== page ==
Starting around 2006, Julie Morgan began her first job at Liberty as a secretary in the counseling office. She served in that position for four years, before leaving Liberty for other work, spending stints working at other ISD middle and high schools. Morgan returned in 2018 as a secretary in the main office after she victoriously won her battle with cancer. Now, Morgan is excited to finally retire and spend time with her brand new grandchild Annamarie Isla Doellefeld. Speaking fondly of her time at Liberty, “I will really miss the community at Liberty.”

Jeanette Werre

Jeanette Werre, Liberty’s seasoned counseling office secretary, began work as the vice principal’s assistant in 2007 serving in her position for three years before a six-year tenure at Issaquah High School as the counseling secretary. Following her work at IHS, Werre returned to Liberty in 2015, where she has been working ever since. She is excited to retire at the end of the school year and spend time with her new grandchild. Reflecting on her favorite Liberty memories, ”I cherish the memories of my daughter—PE teacher Kelsey Foote—coming into the counselor’s office in between classes to ask, ‘How are you doing, Mom?’ I loved that so much,” Werre said. 

Laurie Engelbeck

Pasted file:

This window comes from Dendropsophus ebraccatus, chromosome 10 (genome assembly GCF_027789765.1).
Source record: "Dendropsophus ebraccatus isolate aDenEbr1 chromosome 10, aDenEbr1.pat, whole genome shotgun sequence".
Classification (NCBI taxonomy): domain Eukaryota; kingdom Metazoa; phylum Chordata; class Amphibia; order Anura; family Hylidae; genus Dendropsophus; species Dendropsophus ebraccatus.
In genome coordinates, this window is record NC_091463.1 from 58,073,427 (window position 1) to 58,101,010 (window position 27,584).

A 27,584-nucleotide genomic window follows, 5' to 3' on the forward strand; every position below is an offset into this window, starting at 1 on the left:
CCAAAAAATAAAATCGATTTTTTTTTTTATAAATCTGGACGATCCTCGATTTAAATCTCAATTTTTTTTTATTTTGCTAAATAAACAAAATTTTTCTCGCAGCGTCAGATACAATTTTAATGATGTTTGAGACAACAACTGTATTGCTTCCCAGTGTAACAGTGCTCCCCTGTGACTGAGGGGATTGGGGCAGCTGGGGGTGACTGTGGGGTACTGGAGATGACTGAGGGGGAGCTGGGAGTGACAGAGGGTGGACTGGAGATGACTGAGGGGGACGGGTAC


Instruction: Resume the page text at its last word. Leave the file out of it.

For the last year at Liberty, Laurie Engelbeck, a veteran ISD psychologist of 19 years, has been working with teachers and students to develop plans that enable everyone to succeed. Formerly a clinical psychologist, Engelbeck made a career switch to be a school psychologist, a close resemblance to her childhood dream job of being a school counselor. Talking through her responsibilities, “I do a lot of evaluations,” Engelbeck said. “When a student is struggling, it’s my job to try and figure out why and what the school can do to better equip them to be successful. Sometimes that means getting the student extra time on tests or a 504.” Looking forward to retiring from the job she loves, “I don’t really have a plan yet, but want to do some volunteering with my free time.”

Rebecca Ragland

A former social worker, Rebecca Ragland always knew she wanted to do something with psychology but didn’t know what until she learned she could work with students. “I love working with the students,” Ragland said. Planning on leaving the school district after six years at Liberty and looking at transitioning from her field into something new, “I’m really going to miss the staff. We have an awesome staff and I’ve enjoyed getting to know a lot of the staff and counselors,” Ragland said. “I love helping teens plan for life after high school. I’m going to miss doing that.”